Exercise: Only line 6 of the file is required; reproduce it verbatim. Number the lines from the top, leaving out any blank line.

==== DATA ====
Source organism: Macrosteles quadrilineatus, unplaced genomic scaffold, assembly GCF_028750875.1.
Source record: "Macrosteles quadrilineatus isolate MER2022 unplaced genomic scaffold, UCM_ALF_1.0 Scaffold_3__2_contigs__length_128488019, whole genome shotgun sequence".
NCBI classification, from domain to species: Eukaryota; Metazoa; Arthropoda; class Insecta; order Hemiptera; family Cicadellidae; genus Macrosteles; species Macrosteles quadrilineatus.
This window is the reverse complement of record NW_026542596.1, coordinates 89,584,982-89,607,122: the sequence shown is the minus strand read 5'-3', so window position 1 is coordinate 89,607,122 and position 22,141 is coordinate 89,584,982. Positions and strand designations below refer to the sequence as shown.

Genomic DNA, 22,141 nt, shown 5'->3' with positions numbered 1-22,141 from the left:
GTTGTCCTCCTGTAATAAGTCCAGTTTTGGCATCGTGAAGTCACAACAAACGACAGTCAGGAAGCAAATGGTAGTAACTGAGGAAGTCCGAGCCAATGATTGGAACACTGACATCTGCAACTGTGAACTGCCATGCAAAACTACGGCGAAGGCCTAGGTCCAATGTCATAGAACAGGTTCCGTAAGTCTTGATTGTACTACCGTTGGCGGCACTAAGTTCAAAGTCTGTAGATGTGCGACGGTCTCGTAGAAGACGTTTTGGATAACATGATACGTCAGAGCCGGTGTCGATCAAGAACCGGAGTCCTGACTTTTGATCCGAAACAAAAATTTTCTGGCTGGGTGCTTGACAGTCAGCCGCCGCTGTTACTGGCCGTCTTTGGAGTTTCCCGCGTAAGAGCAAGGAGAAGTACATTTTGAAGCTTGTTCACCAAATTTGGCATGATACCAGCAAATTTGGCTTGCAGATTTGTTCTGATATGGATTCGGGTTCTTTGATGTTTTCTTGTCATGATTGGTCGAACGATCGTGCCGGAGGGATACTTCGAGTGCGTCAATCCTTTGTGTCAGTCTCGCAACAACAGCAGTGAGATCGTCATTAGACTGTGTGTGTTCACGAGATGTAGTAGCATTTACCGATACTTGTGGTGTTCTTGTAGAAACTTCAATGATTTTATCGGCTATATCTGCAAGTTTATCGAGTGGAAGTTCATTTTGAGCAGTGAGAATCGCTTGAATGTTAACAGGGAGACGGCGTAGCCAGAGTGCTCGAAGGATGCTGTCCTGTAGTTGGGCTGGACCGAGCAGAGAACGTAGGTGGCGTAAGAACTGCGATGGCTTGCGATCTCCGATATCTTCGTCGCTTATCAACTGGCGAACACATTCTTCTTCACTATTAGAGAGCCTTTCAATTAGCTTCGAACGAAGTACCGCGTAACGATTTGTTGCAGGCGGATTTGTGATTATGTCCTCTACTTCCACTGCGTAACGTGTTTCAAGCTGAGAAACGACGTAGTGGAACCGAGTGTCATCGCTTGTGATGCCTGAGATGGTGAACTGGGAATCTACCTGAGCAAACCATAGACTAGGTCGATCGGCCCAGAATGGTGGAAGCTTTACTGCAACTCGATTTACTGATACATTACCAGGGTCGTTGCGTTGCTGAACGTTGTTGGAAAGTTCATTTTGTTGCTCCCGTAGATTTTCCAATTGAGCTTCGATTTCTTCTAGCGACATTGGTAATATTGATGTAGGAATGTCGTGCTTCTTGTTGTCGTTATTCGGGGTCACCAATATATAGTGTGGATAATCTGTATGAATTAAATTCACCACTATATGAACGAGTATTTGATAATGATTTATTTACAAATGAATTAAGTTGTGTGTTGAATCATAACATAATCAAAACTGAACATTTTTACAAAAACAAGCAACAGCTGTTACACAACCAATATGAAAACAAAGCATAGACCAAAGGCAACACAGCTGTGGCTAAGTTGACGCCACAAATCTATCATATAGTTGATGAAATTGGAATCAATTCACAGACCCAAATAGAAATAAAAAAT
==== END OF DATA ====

GTTGTCCTCCTGTAATAAGTCCAGTTTTGGCATCGTGAAGTCACAACAAACGACAGTCAGGAAGCAAATGGTAGTAACTGAGGAAGTCCGAGCCAATGATTGGAACACTGACATCTGCAACTGTGAACTGCCATGCAAAACTACGGCGAAGGCCTAGGTCCAATGTCATAGAACAGGTTCCGTAAGTCTTGATTGTACTACCGTTGGCGGCACTAAGTTCAAAGTCTGTAGATGTGCGACGGTCTCGTAGAAGACGTTTTGGATAACATGATACGTCAGAGCCGGTGTCGATCAAGAACCGGAGTCCTGACTTTTGATCCGAAACAAAAATTTTCTGGCTGGGTGCTTGACAGTCAGCCGCCGCTGTTACTGGCCGTCTTTGGAGTTTCCCGCGTAAGAGCAAGGAGAAGTACATTTTGAAGCTTGTTCACCAAATTTGGCATGATACCAGCAAATTTGGCTTGCAGATTTGTTCTGATATGGATTCGGGTTCTTTGATGTTTTCTTGTCATGATTGGTCGAACGATCGTGCCGGAGGGATACTTCGAGTGCGTCAATCCTTTGTGTCAGTCTCGCAACAACAGCAGTGAGATCGTCATTAGACTGTGTGTGTTCACGAGATGTAGTAGCATTTACCGATACTTGTGGTGTTCTTGTAGAAACTTCAATGATTTTATCGGCTATATCTGCAAGTTTATCGAGTGGAAGTTCATTTTGAGCAGTGAGAATCGCTTGAATGTTAACAGGGAGACGGCGTAGCCAGAGTGCTCGAAGGATGCTGTCCTGTAGTTGGGCTGGACCGAGCAGAGAACGTAGGTGGCGTAAGAACTGCGATGGCTTGCGATCTCCGATATCTTCGTCGCTTATCAACTGGCGAACACATTCTTCTTCACTATTAGAGAGCCTTTCAATTAGCTTCGAACGAAGTACCGCGTAACGATTTGTTGCAGGCGGATTTGTGATTATGTCCTCTACTTCCACTGCGTAACGTGTTTCAAGCTGAGAAACGACGTAGTGGAACCGAGTGTCATCGCTTGTGATGCCTGAGATGGTGAACTGGGAATCTACCTGAGCAAACCATAGACTAGGTCGATCGGCCCAGAATGGTGGAAGCTTTACTGCAACTCGATTTACTGATACATTACCAGGGTCGTTGCGTTGCTGAACGTTGTTGGAAAGTTCATTTTGTTGCTCCCGTAGATTTTCCAATTGAGCTTCGATTTCTTCTAGCGACATTGGTAATATTGATGTAGGAATGTCGTGCTTCTTGTTGTCGTTATTCGGGGTCACCAATATATAGTGTGGATAATCTGTATGAATTAAATTCACCACTATATGAACGAGTATTTGATAATGATTTATTTACAAATGAATTAAGTTGTGTGTTGAATCATAACATAATCAAAACTGAACATTTTTACAAAAACAAGCAACAGCTGTTACACAACCAATATGAAAACAAAGCATAGACCAAAGGCAACACAGCTGTGGCTAAGTTGACGCCACAAATCTATCATATAGTTGATGAAATTGGAATCAATTCACAGACCCAAATAGAAATAAAAAAT